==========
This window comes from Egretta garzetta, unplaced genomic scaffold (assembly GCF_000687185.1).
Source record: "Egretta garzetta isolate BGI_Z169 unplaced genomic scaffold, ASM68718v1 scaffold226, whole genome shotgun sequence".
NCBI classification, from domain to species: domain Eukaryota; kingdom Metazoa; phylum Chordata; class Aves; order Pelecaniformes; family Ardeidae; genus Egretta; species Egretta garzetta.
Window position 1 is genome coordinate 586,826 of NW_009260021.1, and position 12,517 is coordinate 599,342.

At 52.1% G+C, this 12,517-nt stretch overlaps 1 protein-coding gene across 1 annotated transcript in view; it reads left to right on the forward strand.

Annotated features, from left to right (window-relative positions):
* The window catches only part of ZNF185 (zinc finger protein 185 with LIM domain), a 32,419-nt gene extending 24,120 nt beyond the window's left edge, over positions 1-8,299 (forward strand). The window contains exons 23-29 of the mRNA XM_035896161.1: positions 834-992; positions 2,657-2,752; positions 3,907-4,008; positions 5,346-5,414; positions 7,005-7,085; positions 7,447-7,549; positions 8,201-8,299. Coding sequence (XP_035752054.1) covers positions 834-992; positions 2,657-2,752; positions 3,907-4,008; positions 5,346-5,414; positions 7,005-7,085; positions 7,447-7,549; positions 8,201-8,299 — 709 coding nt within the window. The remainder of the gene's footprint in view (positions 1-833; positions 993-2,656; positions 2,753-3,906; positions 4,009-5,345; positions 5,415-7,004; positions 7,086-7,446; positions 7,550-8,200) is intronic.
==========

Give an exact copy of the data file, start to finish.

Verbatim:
This window comes from Egretta garzetta, unplaced genomic scaffold (assembly GCF_000687185.1).
Source record: "Egretta garzetta isolate BGI_Z169 unplaced genomic scaffold, ASM68718v1 scaffold226, whole genome shotgun sequence".
NCBI classification, from domain to species: domain Eukaryota; kingdom Metazoa; phylum Chordata; class Aves; order Pelecaniformes; family Ardeidae; genus Egretta; species Egretta garzetta.
Window position 1 is genome coordinate 586,826 of NW_009260021.1, and position 12,517 is coordinate 599,342.

At 52.1% G+C, this 12,517-nt stretch overlaps 1 protein-coding gene across 1 annotated transcript in view; it reads left to right on the forward strand.

Annotated features, from left to right (window-relative positions):
* The window catches only part of ZNF185 (zinc finger protein 185 with LIM domain), a 32,419-nt gene extending 24,120 nt beyond the window's left edge, over positions 1-8,299 (forward strand). The window contains exons 23-29 of the mRNA XM_035896161.1: positions 834-992; positions 2,657-2,752; positions 3,907-4,008; positions 5,346-5,414; positions 7,005-7,085; positions 7,447-7,549; positions 8,201-8,299. Coding sequence (XP_035752054.1) covers positions 834-992; positions 2,657-2,752; positions 3,907-4,008; positions 5,346-5,414; positions 7,005-7,085; positions 7,447-7,549; positions 8,201-8,299 — 709 coding nt within the window. The remainder of the gene's footprint in view (positions 1-833; positions 993-2,656; positions 2,753-3,906; positions 4,009-5,345; positions 5,415-7,004; positions 7,086-7,446; positions 7,550-8,200) is intronic.